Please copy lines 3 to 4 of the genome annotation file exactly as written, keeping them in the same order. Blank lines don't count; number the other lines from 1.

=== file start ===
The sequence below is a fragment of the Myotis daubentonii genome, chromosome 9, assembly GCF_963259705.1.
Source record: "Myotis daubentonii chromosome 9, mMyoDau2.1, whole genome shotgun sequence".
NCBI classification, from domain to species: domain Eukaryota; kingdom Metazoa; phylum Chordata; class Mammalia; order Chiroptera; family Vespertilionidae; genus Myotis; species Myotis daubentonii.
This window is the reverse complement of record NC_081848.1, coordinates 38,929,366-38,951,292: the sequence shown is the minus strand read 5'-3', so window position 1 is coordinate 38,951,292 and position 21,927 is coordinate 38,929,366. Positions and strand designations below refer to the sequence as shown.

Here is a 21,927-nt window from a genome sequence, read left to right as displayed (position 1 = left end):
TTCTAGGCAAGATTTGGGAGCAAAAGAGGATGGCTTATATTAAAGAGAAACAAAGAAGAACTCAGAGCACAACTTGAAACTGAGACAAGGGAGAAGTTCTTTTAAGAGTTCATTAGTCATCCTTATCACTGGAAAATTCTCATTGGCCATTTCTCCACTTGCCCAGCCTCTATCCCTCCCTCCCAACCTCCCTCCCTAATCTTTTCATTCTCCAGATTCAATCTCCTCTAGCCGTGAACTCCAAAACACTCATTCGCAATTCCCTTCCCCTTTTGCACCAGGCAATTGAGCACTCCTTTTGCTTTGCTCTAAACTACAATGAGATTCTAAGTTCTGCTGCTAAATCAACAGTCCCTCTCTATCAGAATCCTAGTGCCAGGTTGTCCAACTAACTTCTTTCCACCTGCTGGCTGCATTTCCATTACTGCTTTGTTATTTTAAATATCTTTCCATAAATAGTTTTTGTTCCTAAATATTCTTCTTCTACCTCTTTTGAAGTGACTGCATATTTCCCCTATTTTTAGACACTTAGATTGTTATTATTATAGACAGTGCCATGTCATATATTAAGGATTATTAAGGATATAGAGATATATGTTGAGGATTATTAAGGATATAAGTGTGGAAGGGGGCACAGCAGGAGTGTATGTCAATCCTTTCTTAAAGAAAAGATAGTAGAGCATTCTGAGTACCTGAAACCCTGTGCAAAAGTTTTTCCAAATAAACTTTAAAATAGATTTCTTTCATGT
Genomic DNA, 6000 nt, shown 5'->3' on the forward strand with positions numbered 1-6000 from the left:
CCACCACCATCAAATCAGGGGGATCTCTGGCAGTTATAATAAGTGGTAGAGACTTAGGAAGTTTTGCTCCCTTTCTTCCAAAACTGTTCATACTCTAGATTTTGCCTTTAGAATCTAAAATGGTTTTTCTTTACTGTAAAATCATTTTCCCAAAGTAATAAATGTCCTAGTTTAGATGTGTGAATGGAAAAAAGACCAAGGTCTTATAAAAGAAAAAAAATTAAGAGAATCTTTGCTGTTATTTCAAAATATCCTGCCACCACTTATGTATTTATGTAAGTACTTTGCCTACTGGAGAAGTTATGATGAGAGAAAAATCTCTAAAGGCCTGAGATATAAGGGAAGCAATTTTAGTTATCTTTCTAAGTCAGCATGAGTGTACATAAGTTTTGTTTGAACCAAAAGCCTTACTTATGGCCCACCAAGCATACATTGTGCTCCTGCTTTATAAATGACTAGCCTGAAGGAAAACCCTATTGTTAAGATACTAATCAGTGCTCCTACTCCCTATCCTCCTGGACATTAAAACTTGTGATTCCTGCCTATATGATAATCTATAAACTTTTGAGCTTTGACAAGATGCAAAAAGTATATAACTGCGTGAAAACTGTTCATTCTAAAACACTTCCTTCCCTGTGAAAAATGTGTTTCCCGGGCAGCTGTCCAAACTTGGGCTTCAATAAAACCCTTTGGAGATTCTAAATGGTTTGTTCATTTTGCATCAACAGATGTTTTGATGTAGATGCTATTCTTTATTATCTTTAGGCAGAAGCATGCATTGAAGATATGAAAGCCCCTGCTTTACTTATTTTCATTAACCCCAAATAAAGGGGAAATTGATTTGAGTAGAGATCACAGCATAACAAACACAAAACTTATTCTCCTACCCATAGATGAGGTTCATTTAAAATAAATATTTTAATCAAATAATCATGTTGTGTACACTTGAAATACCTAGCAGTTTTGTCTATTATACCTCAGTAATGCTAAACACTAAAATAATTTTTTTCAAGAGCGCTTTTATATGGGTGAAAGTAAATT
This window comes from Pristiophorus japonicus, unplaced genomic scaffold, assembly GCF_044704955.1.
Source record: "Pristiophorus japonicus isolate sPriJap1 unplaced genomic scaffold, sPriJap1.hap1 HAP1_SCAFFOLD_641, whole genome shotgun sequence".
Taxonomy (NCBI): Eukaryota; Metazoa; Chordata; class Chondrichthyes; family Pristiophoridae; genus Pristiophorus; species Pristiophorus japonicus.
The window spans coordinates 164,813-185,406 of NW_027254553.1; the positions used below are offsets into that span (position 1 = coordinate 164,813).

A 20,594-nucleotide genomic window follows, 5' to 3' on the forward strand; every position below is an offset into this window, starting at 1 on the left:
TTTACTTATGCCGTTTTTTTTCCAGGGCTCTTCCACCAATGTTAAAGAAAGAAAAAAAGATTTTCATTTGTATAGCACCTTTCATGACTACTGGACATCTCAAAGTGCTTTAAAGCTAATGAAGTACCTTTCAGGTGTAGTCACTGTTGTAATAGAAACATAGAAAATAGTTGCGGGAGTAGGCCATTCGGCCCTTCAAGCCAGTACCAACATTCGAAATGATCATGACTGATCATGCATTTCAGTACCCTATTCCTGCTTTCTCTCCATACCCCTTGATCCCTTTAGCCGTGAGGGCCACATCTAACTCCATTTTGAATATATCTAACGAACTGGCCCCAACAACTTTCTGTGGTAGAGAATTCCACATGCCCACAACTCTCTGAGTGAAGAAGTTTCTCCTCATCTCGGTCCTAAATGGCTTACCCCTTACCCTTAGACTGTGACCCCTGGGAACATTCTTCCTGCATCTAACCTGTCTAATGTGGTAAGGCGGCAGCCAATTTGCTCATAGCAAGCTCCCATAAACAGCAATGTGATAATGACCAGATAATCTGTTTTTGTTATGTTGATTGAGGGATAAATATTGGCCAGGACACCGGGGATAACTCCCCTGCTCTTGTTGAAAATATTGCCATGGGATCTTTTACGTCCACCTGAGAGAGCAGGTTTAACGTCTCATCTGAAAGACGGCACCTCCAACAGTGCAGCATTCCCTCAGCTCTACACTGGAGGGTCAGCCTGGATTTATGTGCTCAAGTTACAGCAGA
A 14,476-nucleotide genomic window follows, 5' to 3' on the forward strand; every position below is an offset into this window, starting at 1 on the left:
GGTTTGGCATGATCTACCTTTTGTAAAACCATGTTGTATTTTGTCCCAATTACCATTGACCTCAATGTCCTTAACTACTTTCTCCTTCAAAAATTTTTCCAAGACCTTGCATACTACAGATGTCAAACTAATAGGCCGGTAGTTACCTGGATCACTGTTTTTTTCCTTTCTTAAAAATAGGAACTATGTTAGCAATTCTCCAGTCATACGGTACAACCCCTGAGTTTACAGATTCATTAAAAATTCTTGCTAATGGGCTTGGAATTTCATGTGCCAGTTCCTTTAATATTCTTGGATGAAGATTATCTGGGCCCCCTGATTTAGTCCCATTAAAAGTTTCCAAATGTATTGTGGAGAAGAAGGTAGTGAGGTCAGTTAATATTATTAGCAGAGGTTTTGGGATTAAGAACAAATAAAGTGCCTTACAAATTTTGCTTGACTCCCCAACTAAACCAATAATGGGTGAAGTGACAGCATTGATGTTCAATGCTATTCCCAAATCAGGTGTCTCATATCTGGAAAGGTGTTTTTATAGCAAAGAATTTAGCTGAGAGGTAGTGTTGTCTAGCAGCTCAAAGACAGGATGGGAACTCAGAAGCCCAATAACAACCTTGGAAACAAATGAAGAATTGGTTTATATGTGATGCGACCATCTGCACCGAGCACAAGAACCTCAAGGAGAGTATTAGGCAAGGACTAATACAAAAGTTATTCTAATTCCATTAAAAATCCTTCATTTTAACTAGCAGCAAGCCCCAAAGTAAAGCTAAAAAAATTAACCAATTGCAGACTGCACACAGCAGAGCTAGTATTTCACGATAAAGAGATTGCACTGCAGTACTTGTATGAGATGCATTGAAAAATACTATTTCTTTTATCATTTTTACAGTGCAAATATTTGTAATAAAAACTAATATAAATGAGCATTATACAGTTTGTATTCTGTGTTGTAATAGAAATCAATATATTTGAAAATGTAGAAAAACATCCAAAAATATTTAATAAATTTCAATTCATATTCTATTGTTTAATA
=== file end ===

NCBI classification, from domain to species: domain Eukaryota; kingdom Metazoa; phylum Chordata; class Mammalia; order Chiroptera; family Vespertilionidae; genus Myotis; species Myotis daubentonii.
This window is the reverse complement of record NC_081848.1, coordinates 38,929,366-38,951,292: the sequence shown is the minus strand read 5'-3', so window position 1 is coordinate 38,951,292 and position 21,927 is coordinate 38,929,366. Positions and strand designations below refer to the sequence as shown.